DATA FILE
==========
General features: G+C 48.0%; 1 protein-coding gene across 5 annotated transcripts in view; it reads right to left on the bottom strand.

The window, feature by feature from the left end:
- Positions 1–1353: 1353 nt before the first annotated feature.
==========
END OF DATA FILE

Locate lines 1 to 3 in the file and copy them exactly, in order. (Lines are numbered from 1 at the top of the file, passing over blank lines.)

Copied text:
General features: G+C 48.0%; 1 protein-coding gene across 5 annotated transcripts in view; it reads right to left on the bottom strand.

The window, feature by feature from the left end:
- Positions 1–1353: 1353 nt before the first annotated feature.